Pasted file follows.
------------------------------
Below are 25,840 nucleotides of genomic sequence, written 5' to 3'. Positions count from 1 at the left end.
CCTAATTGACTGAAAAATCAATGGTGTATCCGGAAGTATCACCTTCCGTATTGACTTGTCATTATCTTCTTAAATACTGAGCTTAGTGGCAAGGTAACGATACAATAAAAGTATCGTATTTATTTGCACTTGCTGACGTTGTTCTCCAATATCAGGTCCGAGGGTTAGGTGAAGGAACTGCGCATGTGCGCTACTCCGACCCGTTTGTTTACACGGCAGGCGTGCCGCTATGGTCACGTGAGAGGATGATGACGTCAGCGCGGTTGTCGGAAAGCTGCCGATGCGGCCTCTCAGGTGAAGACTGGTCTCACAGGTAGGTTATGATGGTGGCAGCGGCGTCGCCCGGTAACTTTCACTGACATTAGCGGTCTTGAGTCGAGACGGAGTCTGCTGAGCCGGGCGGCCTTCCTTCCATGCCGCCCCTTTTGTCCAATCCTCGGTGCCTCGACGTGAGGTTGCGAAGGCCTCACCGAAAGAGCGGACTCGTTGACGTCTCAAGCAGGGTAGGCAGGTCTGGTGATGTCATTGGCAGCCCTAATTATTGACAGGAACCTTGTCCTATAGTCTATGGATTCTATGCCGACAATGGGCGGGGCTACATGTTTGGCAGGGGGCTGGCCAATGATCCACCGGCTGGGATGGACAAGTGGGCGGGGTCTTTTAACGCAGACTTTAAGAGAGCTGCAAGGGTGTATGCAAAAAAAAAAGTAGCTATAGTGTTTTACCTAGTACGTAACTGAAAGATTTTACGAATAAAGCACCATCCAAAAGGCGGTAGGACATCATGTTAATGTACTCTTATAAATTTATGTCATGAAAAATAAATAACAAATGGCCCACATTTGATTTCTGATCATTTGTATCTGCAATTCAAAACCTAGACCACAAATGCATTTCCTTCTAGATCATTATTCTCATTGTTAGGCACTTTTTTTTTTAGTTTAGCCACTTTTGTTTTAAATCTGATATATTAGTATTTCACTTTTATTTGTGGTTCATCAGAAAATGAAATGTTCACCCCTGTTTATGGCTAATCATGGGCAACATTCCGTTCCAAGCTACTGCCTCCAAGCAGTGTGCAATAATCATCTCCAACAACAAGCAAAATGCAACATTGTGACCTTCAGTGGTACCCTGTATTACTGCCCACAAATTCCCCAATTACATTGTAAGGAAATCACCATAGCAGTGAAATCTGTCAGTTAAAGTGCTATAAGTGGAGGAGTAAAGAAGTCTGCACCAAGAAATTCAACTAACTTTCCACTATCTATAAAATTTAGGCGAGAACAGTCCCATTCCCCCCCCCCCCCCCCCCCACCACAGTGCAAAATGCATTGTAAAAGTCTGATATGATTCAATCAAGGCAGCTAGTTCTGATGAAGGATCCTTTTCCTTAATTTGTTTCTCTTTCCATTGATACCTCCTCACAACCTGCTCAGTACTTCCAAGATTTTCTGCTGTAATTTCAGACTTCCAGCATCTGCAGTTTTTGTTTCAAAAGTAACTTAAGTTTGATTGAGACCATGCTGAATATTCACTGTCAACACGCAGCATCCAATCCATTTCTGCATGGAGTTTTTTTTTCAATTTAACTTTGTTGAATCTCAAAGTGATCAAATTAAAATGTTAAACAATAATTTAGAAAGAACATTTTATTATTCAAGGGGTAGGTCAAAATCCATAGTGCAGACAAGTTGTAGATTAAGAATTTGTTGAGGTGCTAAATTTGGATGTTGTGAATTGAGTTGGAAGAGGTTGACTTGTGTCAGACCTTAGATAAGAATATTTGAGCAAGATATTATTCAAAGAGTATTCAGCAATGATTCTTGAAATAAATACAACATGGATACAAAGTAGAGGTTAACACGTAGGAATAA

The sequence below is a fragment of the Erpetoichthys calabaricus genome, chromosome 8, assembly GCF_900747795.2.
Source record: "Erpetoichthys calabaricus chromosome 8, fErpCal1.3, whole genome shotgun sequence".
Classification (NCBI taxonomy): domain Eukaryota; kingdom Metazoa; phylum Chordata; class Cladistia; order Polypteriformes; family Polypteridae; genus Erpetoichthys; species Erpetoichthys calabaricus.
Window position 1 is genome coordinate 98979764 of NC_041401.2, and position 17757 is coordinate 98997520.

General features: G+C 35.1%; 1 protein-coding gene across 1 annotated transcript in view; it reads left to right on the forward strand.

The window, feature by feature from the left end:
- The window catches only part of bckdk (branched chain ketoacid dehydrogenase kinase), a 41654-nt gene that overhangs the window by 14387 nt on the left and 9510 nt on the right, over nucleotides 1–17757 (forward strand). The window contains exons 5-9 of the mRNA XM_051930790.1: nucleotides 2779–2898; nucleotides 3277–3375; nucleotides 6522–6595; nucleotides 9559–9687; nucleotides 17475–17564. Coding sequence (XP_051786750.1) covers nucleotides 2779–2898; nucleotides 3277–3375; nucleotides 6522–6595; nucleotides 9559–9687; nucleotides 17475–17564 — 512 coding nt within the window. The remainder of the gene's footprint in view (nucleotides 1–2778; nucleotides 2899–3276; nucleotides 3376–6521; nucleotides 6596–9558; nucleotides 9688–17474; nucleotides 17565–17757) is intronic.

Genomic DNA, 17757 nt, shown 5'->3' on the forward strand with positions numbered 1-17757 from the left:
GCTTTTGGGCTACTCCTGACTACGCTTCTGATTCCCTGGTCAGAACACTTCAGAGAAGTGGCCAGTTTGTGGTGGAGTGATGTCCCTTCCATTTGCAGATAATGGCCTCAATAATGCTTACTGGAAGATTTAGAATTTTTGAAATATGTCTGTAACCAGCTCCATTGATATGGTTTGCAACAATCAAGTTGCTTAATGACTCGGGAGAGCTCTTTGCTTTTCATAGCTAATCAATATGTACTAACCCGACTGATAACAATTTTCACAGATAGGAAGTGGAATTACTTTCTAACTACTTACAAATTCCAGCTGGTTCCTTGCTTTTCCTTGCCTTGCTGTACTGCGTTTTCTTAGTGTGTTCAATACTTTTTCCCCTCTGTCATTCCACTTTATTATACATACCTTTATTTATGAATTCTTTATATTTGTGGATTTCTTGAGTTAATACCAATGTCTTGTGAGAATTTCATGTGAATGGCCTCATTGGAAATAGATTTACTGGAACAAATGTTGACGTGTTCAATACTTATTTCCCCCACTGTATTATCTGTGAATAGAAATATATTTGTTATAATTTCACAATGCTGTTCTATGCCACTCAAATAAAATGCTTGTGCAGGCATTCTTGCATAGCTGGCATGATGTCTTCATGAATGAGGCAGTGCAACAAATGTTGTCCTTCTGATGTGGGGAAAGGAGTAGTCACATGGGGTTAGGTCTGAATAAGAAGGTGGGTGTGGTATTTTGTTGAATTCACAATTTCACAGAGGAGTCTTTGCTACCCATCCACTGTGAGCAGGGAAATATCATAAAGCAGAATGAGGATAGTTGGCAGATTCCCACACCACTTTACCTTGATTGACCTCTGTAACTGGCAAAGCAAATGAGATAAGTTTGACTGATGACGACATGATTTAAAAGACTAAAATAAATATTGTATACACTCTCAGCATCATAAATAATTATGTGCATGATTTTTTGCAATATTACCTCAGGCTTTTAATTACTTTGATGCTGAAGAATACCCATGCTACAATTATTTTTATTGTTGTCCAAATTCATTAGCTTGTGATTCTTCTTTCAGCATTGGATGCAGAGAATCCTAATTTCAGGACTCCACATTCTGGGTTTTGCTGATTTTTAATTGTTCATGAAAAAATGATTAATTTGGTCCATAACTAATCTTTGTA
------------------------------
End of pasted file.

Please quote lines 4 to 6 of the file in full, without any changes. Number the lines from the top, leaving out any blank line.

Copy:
Source record: "Erpetoichthys calabaricus chromosome 8, fErpCal1.3, whole genome shotgun sequence".
Classification (NCBI taxonomy): domain Eukaryota; kingdom Metazoa; phylum Chordata; class Cladistia; order Polypteriformes; family Polypteridae; genus Erpetoichthys; species Erpetoichthys calabaricus.
Window position 1 is genome coordinate 98979764 of NC_041401.2, and position 17757 is coordinate 98997520.